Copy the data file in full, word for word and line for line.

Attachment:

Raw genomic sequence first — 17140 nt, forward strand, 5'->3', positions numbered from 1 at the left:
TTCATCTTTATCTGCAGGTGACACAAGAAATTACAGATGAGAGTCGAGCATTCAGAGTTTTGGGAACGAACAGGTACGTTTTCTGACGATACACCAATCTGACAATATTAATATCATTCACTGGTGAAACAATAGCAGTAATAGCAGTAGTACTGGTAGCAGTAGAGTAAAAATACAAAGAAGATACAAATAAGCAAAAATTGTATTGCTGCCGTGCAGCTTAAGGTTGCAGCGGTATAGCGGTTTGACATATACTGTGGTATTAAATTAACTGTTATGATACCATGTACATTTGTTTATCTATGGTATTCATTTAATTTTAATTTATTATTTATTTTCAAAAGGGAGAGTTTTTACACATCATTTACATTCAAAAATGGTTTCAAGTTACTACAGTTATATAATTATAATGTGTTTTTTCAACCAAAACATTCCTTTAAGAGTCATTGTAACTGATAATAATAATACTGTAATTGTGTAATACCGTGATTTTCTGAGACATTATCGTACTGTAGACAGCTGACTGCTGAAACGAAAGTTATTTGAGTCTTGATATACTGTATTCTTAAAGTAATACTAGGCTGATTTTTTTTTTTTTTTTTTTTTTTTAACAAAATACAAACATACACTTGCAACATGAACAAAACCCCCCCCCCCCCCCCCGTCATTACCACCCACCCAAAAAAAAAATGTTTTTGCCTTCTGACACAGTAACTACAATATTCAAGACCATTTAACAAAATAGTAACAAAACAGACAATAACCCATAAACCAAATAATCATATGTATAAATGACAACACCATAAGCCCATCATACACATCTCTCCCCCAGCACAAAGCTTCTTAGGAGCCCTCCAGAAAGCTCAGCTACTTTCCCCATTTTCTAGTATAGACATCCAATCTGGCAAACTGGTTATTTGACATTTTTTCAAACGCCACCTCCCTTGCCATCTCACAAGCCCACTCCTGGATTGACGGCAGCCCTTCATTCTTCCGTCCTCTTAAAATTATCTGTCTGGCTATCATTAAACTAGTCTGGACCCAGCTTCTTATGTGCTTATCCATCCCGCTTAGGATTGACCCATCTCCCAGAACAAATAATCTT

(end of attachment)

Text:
Raw genomic sequence first — 17140 nt, forward strand, 5'->3', positions numbered from 1 at the left:
TTCATCTTTATCTGCAGGTGACACAAGAAATTACAGATGAGAGTCGAGCATTCAGAGTTTTGGGAACGAACAGGTACGTTTTCTGACGATACACCAATCTGACAATATTAATATCATTCACTGGTGAAACAATAGCAGTAATAGCAGTAGTACTGGTAGCAGTAGAGTAAAAATACAAAGAAGATACAAATAAGCAAAAATTGTATTGCTGCCGTGCAGCTTAAGGTTGCAGCGGTATAGCGGTTTGACATATACTGTGGTATTAAATTAACTGTTATGATACCATGTACATTTGTTTATCTATGGTATTCATTTAATTTTAATTTATTATTTATTTTCAAAAGGGAGAGTTTTTACACATCATTTACATTCAAAAATGGTTTCAAGTTACTACAGTTATATAATTATAATGTGTTTTTTCAACCAAAACATTCCTTTAAGAGTCATTGTAACTGATAATAATAATACTGTAATTGTGTAATACCGTGATTTTCTGAGACATTATCGTACTGTAGACAGCTGACTGCTGAAACGAAAGTTATTTGAGTCTTGATATACTGTATTCTTAAAGTAATACTAGGCTGATTTTTTTTTTTTTTTTTTTTTTTTAACAAAATACAAACATACACTTGCAACATGAACAAAACCCCCCCCCCCCCCCCCGTCATTACCACCCACCCAAAAAAAAAATGTTTTTGCCTTCTGACACAGTAACTACAATATTCAAGACCATTTAACAAAATAGTAACAAAACAGACAATAACCCATAAACCAAATAATCATATGTATAAATGACAACACCATAAGCCCATCATACACATCTCTCCCCCAGCACAAAGCTTCTTAGGAGCCCTCCAGAAAGCTCAGCTACTTTCCCCATTTTCTAGTATAGACATCCAATCTGGCAAACTGGTTATTTGACATTTTTTCAAACGCCACCTCCCTTGCCATCTCACAAGCCCACTCCTGGATTGACGGCAGCCCTTCATTCTTCCGTCCTCTTAAAATTATCTGTCTGGCTATCATTAAACTAGTCTGGACCCAGCTTCTTATGTGCTTATCCATCCCGCTTAGGATTGACCCATCTCCCAGAACAAATAATCTT